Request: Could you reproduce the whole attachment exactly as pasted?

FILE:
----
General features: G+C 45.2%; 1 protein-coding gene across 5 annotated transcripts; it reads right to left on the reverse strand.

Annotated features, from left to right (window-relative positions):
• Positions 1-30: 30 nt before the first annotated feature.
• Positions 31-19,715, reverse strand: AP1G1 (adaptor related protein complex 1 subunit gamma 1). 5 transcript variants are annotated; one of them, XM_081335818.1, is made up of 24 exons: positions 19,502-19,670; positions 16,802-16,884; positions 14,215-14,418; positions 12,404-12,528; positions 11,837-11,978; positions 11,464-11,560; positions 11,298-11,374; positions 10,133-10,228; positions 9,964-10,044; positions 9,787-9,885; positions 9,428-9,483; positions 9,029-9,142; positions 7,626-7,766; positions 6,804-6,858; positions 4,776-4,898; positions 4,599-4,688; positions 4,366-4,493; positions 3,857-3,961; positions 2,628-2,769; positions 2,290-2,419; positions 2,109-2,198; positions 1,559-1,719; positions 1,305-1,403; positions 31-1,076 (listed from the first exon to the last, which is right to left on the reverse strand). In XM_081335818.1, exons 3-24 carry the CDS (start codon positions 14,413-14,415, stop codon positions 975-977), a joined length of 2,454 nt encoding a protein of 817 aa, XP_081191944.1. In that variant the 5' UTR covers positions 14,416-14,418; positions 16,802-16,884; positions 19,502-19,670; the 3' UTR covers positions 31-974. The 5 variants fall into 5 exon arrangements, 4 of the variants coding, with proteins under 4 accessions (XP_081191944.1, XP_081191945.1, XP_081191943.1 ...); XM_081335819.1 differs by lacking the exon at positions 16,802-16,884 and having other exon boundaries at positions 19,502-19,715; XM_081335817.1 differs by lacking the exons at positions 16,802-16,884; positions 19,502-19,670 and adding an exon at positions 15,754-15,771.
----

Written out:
General features: G+C 45.2%; 1 protein-coding gene across 5 annotated transcripts; it reads right to left on the reverse strand.

Annotated features, from left to right (window-relative positions):
• Positions 1-30: 30 nt before the first annotated feature.
• Positions 31-19,715, reverse strand: AP1G1 (adaptor related protein complex 1 subunit gamma 1). 5 transcript variants are annotated; one of them, XM_081335818.1, is made up of 24 exons: positions 19,502-19,670; positions 16,802-16,884; positions 14,215-14,418; positions 12,404-12,528; positions 11,837-11,978; positions 11,464-11,560; positions 11,298-11,374; positions 10,133-10,228; positions 9,964-10,044; positions 9,787-9,885; positions 9,428-9,483; positions 9,029-9,142; positions 7,626-7,766; positions 6,804-6,858; positions 4,776-4,898; positions 4,599-4,688; positions 4,366-4,493; positions 3,857-3,961; positions 2,628-2,769; positions 2,290-2,419; positions 2,109-2,198; positions 1,559-1,719; positions 1,305-1,403; positions 31-1,076 (listed from the first exon to the last, which is right to left on the reverse strand). In XM_081335818.1, exons 3-24 carry the CDS (start codon positions 14,413-14,415, stop codon positions 975-977), a joined length of 2,454 nt encoding a protein of 817 aa, XP_081191944.1. In that variant the 5' UTR covers positions 14,416-14,418; positions 16,802-16,884; positions 19,502-19,670; the 3' UTR covers positions 31-974. The 5 variants fall into 5 exon arrangements, 4 of the variants coding, with proteins under 4 accessions (XP_081191944.1, XP_081191945.1, XP_081191943.1 ...); XM_081335819.1 differs by lacking the exon at positions 16,802-16,884 and having other exon boundaries at positions 19,502-19,715; XM_081335817.1 differs by lacking the exons at positions 16,802-16,884; positions 19,502-19,670 and adding an exon at positions 15,754-15,771.